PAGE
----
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The scent of elections does something bad to opposition leader MK Benjamin Netanyahu of the Likud. This has happened before and is happening to him again now. The lust for power is blurring his thinking, and he is losing his sense of direction. If there is one thing that is identified with him, it is the cuts he made in the bloated and inefficient "fat" public sector. On this he built an entire career, and rightly so. Until now, that is, when he is asked about the possibility of enlarging the budget and he says he would not dismiss this out of hand, and that all the options are open.

The real answer by the "old" Netanyahu would have sounded like this: Not only should the budget not be enlarged by 1.7 percent, it should go back to being enlarged by only 1 percent. This is because the problem that Israel is now facing is too large a deficit in the wake of the expected decline in revenue from taxes, and a large deficit means a loss of the public's confidence in the stability of the economy, which will lead to a rise in inflation, a rush to the dollar, a demotion in the credit rating, a rise in the interest rates, damage to the business sector - and therefore a recession. All this must be prevented by cuts and efficiency in the budget.

The "new" Netanyahu, however, is talking differently and also acting differently. During the course of 2008, with the scent of early elections in the air, Netanyahu has raised his hand in the Knesset in favor of a long series of populist laws, the meaning of which is an irresponsible enlargement of the budget. He has voted in favor of a pay raise for soldiers doing compulsory service, in favor of reducing taxes for Negev locales, in favor of tax breaks for child-minder expenditures, in favor of lengthening maternity leave by two weeks, in favor of a tax break on the interest on mortgage payments, in favor of an additional increase in the old-age stipend, in favor of increasing the addition to the health basket, in favor of increased rights for public housing tenants, in favor of a free trade zone in Eilat - and this is just a partial list.

True, he himself was not the initiator of any of these. These are the initiatives of the new duo of populists in the Likud, MKs Gilad Erdan and Gideon Saar, who are vying for the crown against Labor MK Shelly Yachimovich. But why should the "bad" Netanyahu be in favor of enlarging the budget, come what may?

I asked him this, and to his credit, it must be said that he is not proud of those votes. He said there are constraints in politics and that he is more of a saint than all the leaders of the opposition who came before him. "But I am not a total saint," he said.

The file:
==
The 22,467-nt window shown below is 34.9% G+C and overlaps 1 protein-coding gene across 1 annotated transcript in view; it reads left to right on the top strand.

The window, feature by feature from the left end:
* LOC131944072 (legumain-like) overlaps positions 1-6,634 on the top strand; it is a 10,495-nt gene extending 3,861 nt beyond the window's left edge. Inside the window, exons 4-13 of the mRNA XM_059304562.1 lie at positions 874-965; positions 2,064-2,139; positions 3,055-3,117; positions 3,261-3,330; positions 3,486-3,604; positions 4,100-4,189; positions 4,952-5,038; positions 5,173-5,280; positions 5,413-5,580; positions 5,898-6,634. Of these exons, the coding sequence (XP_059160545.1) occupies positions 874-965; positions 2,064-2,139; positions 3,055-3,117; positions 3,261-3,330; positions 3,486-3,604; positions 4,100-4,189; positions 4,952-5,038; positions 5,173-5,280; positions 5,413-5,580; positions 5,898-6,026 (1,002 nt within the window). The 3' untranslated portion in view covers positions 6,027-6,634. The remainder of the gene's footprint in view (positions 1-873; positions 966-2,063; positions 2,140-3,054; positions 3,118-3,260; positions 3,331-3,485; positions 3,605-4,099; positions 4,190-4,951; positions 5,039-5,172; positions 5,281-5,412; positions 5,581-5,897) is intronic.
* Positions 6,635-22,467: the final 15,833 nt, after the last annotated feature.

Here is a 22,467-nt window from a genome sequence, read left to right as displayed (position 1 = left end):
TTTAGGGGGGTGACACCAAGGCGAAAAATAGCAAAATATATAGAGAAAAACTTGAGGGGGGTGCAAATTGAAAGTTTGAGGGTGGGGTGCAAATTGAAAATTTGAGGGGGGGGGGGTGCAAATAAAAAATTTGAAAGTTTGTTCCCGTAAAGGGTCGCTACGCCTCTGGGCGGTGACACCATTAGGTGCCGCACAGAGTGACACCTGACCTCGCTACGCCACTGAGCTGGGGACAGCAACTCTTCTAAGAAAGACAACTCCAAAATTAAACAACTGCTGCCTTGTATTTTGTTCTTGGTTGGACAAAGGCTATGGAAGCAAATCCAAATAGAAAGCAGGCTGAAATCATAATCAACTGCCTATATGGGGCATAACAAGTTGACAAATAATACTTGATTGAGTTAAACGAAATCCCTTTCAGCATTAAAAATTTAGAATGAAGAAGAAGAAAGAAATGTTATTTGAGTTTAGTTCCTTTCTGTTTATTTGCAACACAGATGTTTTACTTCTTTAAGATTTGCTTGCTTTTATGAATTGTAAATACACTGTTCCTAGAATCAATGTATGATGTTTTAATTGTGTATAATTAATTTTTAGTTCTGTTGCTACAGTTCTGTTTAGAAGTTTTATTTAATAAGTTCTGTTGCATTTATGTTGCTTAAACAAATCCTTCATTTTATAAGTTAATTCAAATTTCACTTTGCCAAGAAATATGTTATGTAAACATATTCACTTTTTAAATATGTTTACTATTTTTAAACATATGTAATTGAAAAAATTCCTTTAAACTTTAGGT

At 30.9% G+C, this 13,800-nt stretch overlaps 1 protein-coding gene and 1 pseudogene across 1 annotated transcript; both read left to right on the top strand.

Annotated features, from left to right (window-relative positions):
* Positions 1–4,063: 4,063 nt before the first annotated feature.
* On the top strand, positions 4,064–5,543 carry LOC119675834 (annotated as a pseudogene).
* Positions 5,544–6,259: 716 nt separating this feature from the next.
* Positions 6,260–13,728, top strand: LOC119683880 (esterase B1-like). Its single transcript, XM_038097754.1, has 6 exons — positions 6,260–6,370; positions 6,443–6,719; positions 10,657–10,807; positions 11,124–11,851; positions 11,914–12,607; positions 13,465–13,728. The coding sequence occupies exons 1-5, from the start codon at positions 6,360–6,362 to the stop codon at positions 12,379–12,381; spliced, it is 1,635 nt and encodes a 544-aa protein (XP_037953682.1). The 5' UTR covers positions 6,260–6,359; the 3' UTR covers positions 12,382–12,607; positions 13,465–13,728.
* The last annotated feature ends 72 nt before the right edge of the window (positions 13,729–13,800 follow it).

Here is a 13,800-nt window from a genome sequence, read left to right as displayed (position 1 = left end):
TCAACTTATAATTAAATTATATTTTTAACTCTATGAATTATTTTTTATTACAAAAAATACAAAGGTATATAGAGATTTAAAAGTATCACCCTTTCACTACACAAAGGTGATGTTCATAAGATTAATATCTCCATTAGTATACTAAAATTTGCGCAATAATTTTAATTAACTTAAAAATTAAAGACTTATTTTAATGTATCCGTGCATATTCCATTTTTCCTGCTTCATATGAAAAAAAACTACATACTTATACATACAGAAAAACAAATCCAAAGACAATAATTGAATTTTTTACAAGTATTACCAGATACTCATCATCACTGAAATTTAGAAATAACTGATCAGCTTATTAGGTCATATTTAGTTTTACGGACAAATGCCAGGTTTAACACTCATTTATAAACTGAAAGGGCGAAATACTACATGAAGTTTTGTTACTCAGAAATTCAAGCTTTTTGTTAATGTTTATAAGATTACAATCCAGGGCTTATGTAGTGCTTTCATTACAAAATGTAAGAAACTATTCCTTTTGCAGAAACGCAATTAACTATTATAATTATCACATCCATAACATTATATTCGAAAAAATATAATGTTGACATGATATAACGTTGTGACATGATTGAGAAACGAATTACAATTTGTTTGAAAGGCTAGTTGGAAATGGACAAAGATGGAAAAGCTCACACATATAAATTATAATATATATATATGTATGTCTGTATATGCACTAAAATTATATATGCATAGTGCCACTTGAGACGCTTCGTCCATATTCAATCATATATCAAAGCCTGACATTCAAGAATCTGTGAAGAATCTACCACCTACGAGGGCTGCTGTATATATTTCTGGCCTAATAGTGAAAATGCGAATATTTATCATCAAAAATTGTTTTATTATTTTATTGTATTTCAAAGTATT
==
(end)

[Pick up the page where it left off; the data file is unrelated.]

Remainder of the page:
This, however, is nothing as compared to his position with regard to the National Insurance Institute child allowance. He, who cut the allowance in 2003, thus contributing to the welcome phenomenon of the return of the ultra-Orthodox to the labor market, and to a decline in the number of children in their families, is prepared today to go to Canossa and to agree to increasing the allowance to curry favor with Shas.

On this issue Netanyahu replied that he does not intend to return to the insane formula of the Halpert law, whereby each child in a family after the first two received an incrementally larger allowance, "but it's no disaster if the allotment per child is increased a bit." The truth is that it is indeed a disaster. This is because a larger allotment means a reduction in the pressure to go out to work and makes it more worthwhile to increase the size of a family that is poor in any case.

Recently, Netanyahu has said that a safety net should be spread for the public's savings in provident funds and pension funds. In this, too, he has joined a long line of politicians who have made the same demand: Defense Minister Ehud Barak, Histadrut labor federation chairman Ofer Eini, and Meretz MKs Haim Oron and Zahava Gal-On. Is he trying to bypass them on the left?

I asked Netanyahu this as well, and he replied that a state needs to ensure its citizens' pensions, and that his intention is to spread a safety net, which doesn't promise the profits of the past but only a low gain for the future.

But with no connection to the substance, the very fact of public talk about a safety net causes panic. Politicians must not talk about devaluation, or about a safety net. This is done only in the innermost sanctums at the Finance Ministry and the Bank of Israel, far from the public eye, because public talk can become a self-fulfilling prophecy. And, anyway, who says that after five years of high profits in pensions and in provident funds it is not permissible to lose a little?

If Netanyahu intends to become a "good" politician, who hands out budgets and tells the public everything it wants to hear, this will be his biggest mistake. His good reputation is precisely in the other direction, as someone who says the most difficult things straight out - and also implements them. The public is not stupid. It understands that someone who sees to a restrained budget, is not dragged into populist legislation and also carries out important reforms is, in fact, a good finance minister who leads toward growth, who fills the coffers and decreases unemployment. The public understands that budgetary responsibility is what is now preventing the economy from getting swept deep into the ocean in the financial hurricane that the world is experiencing. The public does not need a "new" Netanyahu whose positions in the budgetary area are not clear and who supports increasing National Insurance allotments and spreading a safety net. We have politicians like that to spare.